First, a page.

The groundbreaking success of Netflix, Spotify and Co. boils down to the same fundamental approach, namely intelligent data analysis and enrichment using relevant additional information. Smart data is the key to unleashing the potential of personalization, enabling providers to create real surprises and happy moments for users on a regular basis. This way, they serve as a model for entire industries. After all, who doesn’t dream of having enthusiastic customers?
So, how do you create such customer experiences in banking? How can data-driven personalization work at the highest level in the financial sector? How does this quality of data analysis and enrichment work in banking? In this blog post, we discuss what banks need to achieve personalization at the level of Netflix and Co., where they currently stand and what they still lack.
Personalizing the banking experience: Where are the greatest opportunities for banks? Learn more in our expert interview with Irina Lahtadire, our specialist for data-driven personalization strategies.
The Status Quo of Data-Driven Banking: Solid But With Room for Improvement
Banks have impressive data sources that are suitable for many use cases. However, data practices in day-to-day banking tend to be narrowly defined and geared towards regulation. Data collection and security have long been a priority for banks, the majority of which have formal systems for data security, protection and compliance.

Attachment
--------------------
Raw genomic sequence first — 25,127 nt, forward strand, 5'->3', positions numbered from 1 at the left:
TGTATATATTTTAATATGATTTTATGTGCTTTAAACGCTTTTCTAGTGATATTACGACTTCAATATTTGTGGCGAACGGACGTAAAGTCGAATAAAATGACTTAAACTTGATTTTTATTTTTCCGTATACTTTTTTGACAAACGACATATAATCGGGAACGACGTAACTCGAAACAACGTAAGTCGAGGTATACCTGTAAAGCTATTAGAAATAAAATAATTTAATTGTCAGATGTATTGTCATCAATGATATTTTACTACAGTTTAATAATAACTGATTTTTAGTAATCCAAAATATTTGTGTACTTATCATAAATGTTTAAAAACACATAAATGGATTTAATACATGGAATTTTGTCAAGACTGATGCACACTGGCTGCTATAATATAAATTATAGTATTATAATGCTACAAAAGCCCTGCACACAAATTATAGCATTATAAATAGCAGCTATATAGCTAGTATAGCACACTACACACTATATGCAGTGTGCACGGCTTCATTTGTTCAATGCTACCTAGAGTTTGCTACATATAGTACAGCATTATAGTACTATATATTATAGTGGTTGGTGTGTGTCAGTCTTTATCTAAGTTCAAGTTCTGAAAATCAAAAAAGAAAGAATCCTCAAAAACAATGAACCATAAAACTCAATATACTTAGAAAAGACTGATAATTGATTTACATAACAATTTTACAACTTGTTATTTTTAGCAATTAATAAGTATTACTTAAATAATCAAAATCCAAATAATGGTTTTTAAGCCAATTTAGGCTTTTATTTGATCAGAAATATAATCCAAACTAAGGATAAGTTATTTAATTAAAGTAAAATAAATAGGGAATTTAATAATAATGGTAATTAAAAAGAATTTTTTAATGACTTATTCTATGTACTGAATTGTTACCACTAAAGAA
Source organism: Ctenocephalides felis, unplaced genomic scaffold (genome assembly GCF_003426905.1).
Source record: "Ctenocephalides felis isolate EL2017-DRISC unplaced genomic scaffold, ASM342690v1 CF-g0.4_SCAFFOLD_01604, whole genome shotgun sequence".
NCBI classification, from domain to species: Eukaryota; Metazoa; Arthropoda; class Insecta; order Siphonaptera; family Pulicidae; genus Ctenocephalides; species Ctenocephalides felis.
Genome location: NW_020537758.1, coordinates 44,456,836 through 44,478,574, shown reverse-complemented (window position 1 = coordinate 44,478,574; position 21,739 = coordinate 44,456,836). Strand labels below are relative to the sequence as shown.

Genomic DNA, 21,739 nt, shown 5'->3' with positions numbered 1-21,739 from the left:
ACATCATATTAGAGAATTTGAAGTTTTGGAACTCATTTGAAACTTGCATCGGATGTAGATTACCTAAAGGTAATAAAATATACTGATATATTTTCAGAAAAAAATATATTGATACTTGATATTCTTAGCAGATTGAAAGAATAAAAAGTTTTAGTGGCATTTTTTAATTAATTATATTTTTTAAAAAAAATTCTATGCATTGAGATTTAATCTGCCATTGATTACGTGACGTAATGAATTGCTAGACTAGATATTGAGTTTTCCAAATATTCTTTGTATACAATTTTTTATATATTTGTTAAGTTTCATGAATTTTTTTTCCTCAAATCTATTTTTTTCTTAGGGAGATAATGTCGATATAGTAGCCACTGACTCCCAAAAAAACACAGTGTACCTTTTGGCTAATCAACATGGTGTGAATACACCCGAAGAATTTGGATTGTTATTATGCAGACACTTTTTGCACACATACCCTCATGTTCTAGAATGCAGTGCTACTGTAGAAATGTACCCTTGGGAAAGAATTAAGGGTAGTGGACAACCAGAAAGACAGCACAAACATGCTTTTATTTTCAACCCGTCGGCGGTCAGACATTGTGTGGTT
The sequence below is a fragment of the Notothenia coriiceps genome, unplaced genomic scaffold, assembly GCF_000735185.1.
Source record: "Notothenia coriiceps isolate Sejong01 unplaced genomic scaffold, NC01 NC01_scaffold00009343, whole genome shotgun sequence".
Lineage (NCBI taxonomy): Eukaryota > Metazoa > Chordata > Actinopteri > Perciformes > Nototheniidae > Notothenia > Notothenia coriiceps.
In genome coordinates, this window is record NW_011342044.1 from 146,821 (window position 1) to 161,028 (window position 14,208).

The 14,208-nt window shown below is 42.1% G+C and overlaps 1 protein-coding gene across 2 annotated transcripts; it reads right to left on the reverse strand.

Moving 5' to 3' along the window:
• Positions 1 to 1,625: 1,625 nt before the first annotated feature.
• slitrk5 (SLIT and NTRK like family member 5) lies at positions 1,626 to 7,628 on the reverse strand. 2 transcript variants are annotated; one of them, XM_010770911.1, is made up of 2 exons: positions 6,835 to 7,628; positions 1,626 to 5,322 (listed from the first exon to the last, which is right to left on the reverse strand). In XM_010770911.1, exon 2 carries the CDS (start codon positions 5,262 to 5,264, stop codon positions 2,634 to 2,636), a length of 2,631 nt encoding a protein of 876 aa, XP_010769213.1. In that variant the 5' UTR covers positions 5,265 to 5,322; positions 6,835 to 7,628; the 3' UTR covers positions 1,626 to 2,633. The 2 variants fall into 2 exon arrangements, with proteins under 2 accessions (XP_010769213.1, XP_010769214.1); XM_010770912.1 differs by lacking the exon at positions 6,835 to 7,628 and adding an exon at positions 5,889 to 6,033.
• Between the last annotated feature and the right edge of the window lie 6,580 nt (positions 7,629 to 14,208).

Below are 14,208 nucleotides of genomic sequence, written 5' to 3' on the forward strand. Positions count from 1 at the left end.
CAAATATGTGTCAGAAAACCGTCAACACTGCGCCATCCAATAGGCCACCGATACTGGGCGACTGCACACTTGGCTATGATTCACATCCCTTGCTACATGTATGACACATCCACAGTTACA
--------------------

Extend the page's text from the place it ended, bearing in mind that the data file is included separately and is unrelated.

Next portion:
The situation often looks rather different when it comes to transaction data that is clean and can be used for genuine personalization in banking. Transaction information in particular provides a wealth of customer insights, which, when properly prepared, create new use cases for banks and personalized banking experiences for bank customers. A recent study conducted by the Business Engineering Institute St. Gallen examined how Swiss banks view this topic.
Given that banks are generally data-conscious, they do have a head start in data analytics and enrichment. Many internal data analysts already work with modern tools, although the usability and sophistication of these tools varies. Most banks still heavily rely on simple descriptive and prescriptive models and historical transaction data. More sophisticated technologies, such as real-time predictive analytics enabled by machine learning, are still in the planning stages in many places.
How Much Data-Driven Personalization Is Needed in Banking to Inspire Customers?
First of all, what banks are striving for today with this data-driven approach has long been expected by customers. Bank customers see no reason why banking offers should not be tailored to their personal challenges or needs. They want financial solutions that fit seamlessly and naturally into their daily lives.
Banks must respond urgently. Data processes should be streamlined to ensure that there is a sufficient amount of available transaction data necessary for personalization. In addition, this data must be correct, clean and usable if it is to be utilized in a targeted manner. In short, only a very good database can create excellent customer experiences.
1. Correct transaction data is the beginning of everything
Accurate transaction data is the logical prerequisite for the sensible use of data. What is immediately obvious is actually not that easy to implement. In order to be successful in this respect, banks have to rethink tools, platforms and methods and are increasingly turning to strategic partners. By the way, the Open Banking movement shows to what extent cooperation with FinTech specialists is often the fastest and most elegant solution.
2. Clean transaction data makes big data usable